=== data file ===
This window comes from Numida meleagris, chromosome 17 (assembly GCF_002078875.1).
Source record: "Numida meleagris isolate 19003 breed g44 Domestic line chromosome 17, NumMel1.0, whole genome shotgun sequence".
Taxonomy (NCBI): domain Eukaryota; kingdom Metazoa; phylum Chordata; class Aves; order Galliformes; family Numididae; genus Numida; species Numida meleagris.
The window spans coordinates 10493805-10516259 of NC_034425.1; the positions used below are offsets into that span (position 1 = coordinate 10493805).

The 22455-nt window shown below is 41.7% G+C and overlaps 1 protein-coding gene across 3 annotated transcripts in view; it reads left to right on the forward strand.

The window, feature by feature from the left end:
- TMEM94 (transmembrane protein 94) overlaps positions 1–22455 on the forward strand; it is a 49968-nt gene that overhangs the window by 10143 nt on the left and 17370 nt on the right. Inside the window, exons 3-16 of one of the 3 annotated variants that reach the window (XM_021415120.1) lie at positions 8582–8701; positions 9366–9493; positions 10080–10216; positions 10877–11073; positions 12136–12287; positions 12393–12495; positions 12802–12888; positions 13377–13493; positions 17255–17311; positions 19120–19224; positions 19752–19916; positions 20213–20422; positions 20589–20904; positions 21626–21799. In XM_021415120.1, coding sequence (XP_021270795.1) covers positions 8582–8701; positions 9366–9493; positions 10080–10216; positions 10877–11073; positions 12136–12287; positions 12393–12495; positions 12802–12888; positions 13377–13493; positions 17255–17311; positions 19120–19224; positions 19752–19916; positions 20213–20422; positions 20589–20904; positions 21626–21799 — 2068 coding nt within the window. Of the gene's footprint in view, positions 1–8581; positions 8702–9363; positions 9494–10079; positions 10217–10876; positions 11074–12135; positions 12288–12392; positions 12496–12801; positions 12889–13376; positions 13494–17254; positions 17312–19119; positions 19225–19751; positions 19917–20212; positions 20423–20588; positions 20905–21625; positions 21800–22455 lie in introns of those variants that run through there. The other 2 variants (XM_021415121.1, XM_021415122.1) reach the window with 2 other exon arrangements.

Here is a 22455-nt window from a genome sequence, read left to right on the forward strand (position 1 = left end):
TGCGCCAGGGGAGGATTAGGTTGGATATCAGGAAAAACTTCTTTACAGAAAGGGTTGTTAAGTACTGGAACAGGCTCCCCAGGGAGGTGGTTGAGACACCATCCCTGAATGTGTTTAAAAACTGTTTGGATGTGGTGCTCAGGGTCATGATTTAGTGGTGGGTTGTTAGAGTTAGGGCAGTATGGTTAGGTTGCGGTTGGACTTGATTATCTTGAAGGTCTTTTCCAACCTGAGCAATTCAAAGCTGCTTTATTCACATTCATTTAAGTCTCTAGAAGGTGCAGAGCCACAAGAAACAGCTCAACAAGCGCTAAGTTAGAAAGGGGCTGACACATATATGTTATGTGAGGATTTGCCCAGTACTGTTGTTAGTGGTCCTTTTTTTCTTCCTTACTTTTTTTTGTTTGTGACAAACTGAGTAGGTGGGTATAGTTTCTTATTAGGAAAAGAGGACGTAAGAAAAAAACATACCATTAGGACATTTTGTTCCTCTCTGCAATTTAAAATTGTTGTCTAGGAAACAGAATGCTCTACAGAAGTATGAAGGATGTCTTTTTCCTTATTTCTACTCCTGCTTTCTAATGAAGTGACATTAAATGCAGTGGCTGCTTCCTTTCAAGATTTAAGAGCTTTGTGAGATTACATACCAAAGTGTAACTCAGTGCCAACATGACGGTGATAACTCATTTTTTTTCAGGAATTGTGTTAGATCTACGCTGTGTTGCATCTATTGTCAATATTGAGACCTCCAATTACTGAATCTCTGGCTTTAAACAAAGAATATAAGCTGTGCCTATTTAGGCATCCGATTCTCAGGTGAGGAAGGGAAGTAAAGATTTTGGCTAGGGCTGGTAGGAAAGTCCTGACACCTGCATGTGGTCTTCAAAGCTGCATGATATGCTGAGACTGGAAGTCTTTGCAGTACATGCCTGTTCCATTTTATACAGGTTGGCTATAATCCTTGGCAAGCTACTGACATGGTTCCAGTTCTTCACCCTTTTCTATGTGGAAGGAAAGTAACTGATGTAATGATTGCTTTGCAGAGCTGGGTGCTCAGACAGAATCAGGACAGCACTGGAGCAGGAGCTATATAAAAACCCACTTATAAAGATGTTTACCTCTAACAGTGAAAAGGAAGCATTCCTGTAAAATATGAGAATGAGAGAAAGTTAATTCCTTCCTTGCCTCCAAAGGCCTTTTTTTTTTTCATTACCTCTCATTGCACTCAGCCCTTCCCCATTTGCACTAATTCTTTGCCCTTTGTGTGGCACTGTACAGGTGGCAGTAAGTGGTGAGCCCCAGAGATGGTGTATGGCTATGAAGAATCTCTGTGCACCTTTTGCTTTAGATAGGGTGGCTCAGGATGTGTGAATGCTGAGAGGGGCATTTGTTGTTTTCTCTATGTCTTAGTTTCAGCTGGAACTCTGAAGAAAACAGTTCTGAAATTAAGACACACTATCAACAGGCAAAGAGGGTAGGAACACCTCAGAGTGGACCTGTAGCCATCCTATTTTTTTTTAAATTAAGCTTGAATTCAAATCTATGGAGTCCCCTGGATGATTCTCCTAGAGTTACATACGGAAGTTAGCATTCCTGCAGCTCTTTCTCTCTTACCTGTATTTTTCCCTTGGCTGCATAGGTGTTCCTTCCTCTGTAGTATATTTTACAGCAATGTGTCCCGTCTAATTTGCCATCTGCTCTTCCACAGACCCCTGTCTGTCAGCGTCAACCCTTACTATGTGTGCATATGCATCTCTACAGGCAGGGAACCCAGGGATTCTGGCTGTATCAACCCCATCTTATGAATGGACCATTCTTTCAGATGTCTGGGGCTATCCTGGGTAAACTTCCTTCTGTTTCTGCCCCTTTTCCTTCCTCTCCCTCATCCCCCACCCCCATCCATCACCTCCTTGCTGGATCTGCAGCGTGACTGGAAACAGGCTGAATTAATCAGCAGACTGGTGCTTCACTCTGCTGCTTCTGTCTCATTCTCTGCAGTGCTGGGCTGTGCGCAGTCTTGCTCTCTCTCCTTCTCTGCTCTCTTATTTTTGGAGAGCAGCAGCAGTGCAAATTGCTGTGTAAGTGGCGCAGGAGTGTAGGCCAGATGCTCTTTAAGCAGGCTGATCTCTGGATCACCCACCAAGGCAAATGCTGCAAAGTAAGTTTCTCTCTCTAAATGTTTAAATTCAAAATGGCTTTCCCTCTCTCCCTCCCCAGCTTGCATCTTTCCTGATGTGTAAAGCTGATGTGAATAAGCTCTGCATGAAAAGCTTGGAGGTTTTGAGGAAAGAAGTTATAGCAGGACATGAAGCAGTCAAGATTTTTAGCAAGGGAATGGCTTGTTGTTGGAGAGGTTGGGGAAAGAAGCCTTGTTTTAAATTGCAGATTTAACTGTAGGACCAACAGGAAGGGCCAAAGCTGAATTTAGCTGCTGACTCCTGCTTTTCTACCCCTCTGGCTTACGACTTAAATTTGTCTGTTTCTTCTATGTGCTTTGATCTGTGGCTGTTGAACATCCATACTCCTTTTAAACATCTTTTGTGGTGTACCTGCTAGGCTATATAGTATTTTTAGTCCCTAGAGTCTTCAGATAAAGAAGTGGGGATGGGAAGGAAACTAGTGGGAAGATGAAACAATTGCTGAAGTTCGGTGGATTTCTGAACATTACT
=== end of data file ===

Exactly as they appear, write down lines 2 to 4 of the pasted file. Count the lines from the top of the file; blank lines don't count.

Source record: "Numida meleagris isolate 19003 breed g44 Domestic line chromosome 17, NumMel1.0, whole genome shotgun sequence".
Taxonomy (NCBI): domain Eukaryota; kingdom Metazoa; phylum Chordata; class Aves; order Galliformes; family Numididae; genus Numida; species Numida meleagris.
The window spans coordinates 10493805-10516259 of NC_034425.1; the positions used below are offsets into that span (position 1 = coordinate 10493805).